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Three studies show that social categorization is biased at the level of category allocation. In all studies, participants categorized faces. In Studies 1 and 2, participants overallocated faces with criminal features-a stereotypical negative trait-to the stigmatized Moroccan category, especially if they were prejudiced. On the contrary, the stereotype-irrelevant negative trait stupid did not lead to overallocation to the Moroccan category. In Study 3, using the stigmatized category homosexual, the previously used negative trait criminal-irrelevant to the homosexual stereotype-did not lead to overallocation, but the stereotype-relevant positive trait femininity did. These results demonstrate that normative fit is higher for faces with stereotype-relevant features regardless of valence. Moreover, individual differences in implicit prejudice predicted the extent to which stereotype-relevant traits elicited overallocation: Whereas more negatively prejudiced people showed greater overallocation of faces associated with negative stereotype-relevant traits, they showed less overallocation of faces associated with positive stereotype-relevant traits. These results support our normative fit hypothesis: In general, normative fit is better for faces with stereotypical features. Moreover, normative fit is enhanced for prejudiced individuals when these features are evaluatively congruent. Social categorization thus may be biased in itself.

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Impressions of others, including societal groups, systematically array along two dimensions, warmth (trustworthiness/friendliness) and competence. Social structures of competition and status respectively predict these usually orthogonal dimensions. Prejudiced emotions (pride, pity, contempt, and envy) target each quadrant, and distinct discriminatory behavioral tendencies result. The Stereotype Content Model (SCM) patterns generalize across time (2oth century), culture (every populated continent), level of analysis (targets from individuals to subtypes to groups to nations), and measures (from neural to self-report to societal indicators). Future directions include individual differences in endorsement of these cultural stereotypes and how perceivers view combinations across the SCM space.

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Internal surface representations approximated by reverse correlation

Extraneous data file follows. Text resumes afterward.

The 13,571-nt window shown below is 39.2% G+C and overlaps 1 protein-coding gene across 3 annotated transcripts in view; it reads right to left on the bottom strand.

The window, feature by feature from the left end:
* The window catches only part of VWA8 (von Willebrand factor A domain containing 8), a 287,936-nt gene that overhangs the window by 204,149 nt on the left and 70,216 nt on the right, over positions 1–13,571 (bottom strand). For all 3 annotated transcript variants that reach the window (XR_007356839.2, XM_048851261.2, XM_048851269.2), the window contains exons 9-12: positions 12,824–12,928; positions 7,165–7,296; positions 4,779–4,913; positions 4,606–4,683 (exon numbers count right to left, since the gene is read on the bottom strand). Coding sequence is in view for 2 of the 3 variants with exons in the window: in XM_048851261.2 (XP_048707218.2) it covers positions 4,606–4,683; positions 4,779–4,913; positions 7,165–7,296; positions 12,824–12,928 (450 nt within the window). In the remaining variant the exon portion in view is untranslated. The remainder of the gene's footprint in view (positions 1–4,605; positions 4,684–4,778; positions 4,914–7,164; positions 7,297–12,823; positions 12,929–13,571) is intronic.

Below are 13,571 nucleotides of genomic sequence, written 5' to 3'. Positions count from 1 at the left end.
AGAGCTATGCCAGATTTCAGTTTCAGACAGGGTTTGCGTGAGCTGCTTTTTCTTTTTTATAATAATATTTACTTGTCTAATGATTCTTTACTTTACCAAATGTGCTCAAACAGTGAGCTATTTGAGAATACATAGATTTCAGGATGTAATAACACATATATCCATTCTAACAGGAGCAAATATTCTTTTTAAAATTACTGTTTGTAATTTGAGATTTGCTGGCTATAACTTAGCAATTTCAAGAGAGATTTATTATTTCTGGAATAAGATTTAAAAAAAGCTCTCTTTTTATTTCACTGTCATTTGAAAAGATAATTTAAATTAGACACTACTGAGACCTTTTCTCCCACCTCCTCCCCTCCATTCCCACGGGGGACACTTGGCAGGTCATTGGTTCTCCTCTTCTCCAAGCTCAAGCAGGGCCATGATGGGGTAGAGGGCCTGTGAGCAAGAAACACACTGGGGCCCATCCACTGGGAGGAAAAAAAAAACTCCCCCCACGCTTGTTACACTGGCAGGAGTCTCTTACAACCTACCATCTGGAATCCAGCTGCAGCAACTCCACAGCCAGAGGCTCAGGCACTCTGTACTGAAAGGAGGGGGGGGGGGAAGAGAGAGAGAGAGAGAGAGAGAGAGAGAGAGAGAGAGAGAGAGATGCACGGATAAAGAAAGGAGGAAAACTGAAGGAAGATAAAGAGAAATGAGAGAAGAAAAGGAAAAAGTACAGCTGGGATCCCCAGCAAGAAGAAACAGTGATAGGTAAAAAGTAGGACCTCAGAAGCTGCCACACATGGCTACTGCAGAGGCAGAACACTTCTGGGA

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We presented two na?¨ve observers with 20,000 random-dot stereograms. On each trial, the observers had to indicate the presence or absence of a complex 3D pattern (a large ‘+’ sign in relief). However, unbeknownst to them, the stereograms did not contain any signal, but only disparity noise. Responses and verbal reports indicate that the observers ‘saw’ the suggested 3D surface configuration in roughly half the trials even though structured local low-level signal was never presented. Using reverse correlation, we derived an approximation of the internal surface-based representations, or templates, that best accounted for the observers’ responses. These templates were shown to be spatially well defined and temporally stable. We propose that the 3D surface-based representations that we derived are the first approximations and depictions of the intermediary process that allows the visual system to successfully link degraded, bottom–up signal and high-level, top–down object recognition.

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Reverse correlating love: Highly passionate women idealize their partner's facial appearance

Plos One, 10( 3), e0121094.

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A defining feature of passionate love is idealization valuating romantic partners in an overly favorable light. Although passionate love can be expected to color how favorably individuals represent their partner in their mind, little is known about how passionate love is linked with visual representations of the partner. Using reverse correlation techniques for the first time to study partner representations, the present study investigated whether women who are passionately in love represent their partner facial appearance more favorably than individuals who are less passionately in love. In a within-participants design, heterosexual women completed two forced-choice classification tasks, one for their romantic partner and one for a male acquaintance, and a measure of passionate love. In each classification task, participants saw two faces superimposed with noise and selected the face that most resembled their partner (or an acquaintance). Classification images for each of high passion and low passion groups were calculated by averaging across noise patterns selected as resembling the partner or the acquaintance and superimposing the averaged noise on an average male face. A separate group of women evaluated the classification images on attractiveness, trustworthiness, and competence. Results showed that women who feel high (vs. low) passionate love toward their partner tend to represent his face as more attractive and trustworthy, even when controlling for familiarity effects using the acquaintance representation. Using an innovative method to study partner representations, these findings extend our understanding of cognitive processes in romantic relationships.